Once upon a time, Cake were one of the big players in the alt-rock scene that included bands like Pavement, Soul Coughing, and They Might be Giants. The best way to describe Cake is that they blend a lot of rootsy types of music together but add a few modern touches to keep current. There is a ton of 60's-style rock n' roll riffs to go with funky bass lines and snappy percussion (usually things you shake). They mostly stick to rock n' roll but sometimes foray into odd genres like samba or ballroom. Also, each album usually has one country or folk song on it, usually done completely straight. The signatures of the group are Vince DiFiore's trumpet playing, shouted background vocals, and of course, singer John McCrea's unique interpretation of what being a lead singer entails. It is McCrea who inspires such odd reactions to the band - at best, you may find his sarcastic half-effort vocals endearing or amusing; at worst, he comes across as smug, detached and unbearable. He is a lot like Mike Doughty, but without the edge. Unsurprisingly, the critics usually saw the worst in them, which has given them a bad reputation; but if nothing else, McCrea was a good, often great songwriter, and the band's shtick was so inoffensively catchy that it's hard to imagine someone having a problem with it. Indeed, most people I knew as a teenager loved this band. Keep in mind the 90's were a time where people wanted to make great art but didn't want to look like they were trying too hard.

The major sidelight to the Cake story is that of their breakthrough hit, "The Distance", which was sort of a novelty tune that somehow exploded and made them seem destined to become one-hit wonders. While McCrea is the primary songwriter in the group, it turns out that guitarist Greg Brown actually wrote the song, which caused a rift in the band as McCrea was receiving almost all of the credit and spotlight. The resulting fallout led to Brown and bassist Victor Damiani leaving to help form the short lived Deathray, which eventually picked up drummer Todd Roper (meaning they had more original Cake members than Cake itself). Cake's sound actually didn't wind up changing too much, though they did start to add a few non-rock instruments like synthesizers and the drum machine.

One thing you'll notice is that Cake really does not go outside of their comfort zone often, which means that their albums pretty much all sound alike. You can either view them as a band that know their limits and stick to what they do well, or a one-trick pony. If you really like the band's sound, you will probably enjoy all their releases to some degree, and likewise, if you don't find a particular album appealing, getting a different one isn't going to help. Either way, I don't foresee anyone developing a Cake obsession now. Still, they were such a big part of my adolescence that I owe it to myself to review them.

Motorcade of Generosity (1994)
Although it doesn't have the reputation of their more mainstream works, all the pieces were firmly in place on their debut album, right down to the non-sequitur title and screen-printed cover art. They can write snappy, good-time rock songs ("Ruby Sees All", "Jolene", "Is This Love?") as well as anyone, but they thrive on exploring the more bizarre sides of kitsch, delving into rockabilly ("Pentagram", "Jesus Wrote a Blank Check"), rumba ("Up So Close"), country ("I Bombed Korea"), and tango ("Comanche"). So there's a good dose of whimsy, but the songwriting is there, and the lyrics are equal parts strange and memorable. The core of the sound is made up mostly of gritty country-rock guitar lines and well-placed trumpet parts that amp up the catchiness factor considerably ("Ain't No Good"). As far as the vocals go, McCrea (and his background shouters) are mostly in good form; though McCrea's vocal range is probably not even an entire octave, the benefit is that it's awfully easy to sing along to, which is the point of most of these songs. The one time he really lets loose is on "Jolene", which concludes with him screaming over a funk rock backdrop, and may be the best moment on the disc. Otherwise, the better songs are the ones that pack the most ideas - for example, "You Part the Waters", a funky tune with a bunch of hooks and some unexpected dramatic piano and string sections. Sometimes they even get a little too weird for their own good, but in a good way, such as on "Mr. Mastodon Farm". The single was "Rock n' Roll Lifestyle", a condemnation of music culture over blatant 60's riffing, which would classify as satire if the lyrics made any sense. Maybe that was the point, but it winds up being the worst song on the album (or at least the one with the fewest ideas). The album's main flaw is the recording and the mastering; it's muffled and seems to have been done mostly in one take, so some obvious mistakes are included. The levels fluctuate pretty wildly from song to song (the bass on "Is This Love?" is turned up to the point of ridiculousness), and the drums were very poorly recorded, sounding more like a guy banging on his desk rather than an actual drummer. While the album was recently remastered, I am not sure if even that would help; this needs radical remixing or even re-recording in order to get this to sound like their later albums. That's frustrating, since in some ways, this is as fun and clever as they ever got, but I have to dock half a star for sound quality reasons.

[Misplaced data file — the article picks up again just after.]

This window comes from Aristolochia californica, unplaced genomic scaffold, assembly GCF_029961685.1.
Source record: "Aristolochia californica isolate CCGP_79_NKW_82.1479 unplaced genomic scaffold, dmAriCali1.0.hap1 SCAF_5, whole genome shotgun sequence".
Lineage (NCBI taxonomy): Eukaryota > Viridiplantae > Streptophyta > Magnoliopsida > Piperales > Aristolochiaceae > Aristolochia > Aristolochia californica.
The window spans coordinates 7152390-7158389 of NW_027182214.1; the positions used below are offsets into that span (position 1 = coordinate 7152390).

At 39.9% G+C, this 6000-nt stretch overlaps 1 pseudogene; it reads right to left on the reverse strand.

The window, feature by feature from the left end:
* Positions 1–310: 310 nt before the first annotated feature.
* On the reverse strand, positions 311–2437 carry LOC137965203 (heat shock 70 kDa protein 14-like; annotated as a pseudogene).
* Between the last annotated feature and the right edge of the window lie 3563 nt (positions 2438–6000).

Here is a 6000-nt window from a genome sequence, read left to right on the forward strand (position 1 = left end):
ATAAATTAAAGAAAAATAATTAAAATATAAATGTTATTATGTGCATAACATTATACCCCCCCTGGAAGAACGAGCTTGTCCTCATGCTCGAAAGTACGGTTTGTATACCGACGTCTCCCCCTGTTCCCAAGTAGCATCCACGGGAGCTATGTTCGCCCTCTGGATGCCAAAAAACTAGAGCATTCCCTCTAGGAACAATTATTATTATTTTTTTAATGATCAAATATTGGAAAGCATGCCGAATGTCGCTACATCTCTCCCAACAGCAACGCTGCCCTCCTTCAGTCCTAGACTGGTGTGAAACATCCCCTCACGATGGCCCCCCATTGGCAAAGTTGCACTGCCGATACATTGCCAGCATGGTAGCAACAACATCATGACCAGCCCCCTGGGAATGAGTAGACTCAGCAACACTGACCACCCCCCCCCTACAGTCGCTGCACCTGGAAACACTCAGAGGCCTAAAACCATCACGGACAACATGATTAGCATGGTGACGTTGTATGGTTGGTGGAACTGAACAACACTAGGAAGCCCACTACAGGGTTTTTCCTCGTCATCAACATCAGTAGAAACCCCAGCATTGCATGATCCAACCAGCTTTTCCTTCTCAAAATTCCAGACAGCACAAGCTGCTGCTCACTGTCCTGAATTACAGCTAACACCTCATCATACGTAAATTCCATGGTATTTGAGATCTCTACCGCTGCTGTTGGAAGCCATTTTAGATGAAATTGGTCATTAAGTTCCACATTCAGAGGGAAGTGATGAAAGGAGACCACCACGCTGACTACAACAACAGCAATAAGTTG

Fashion Nugget (1996)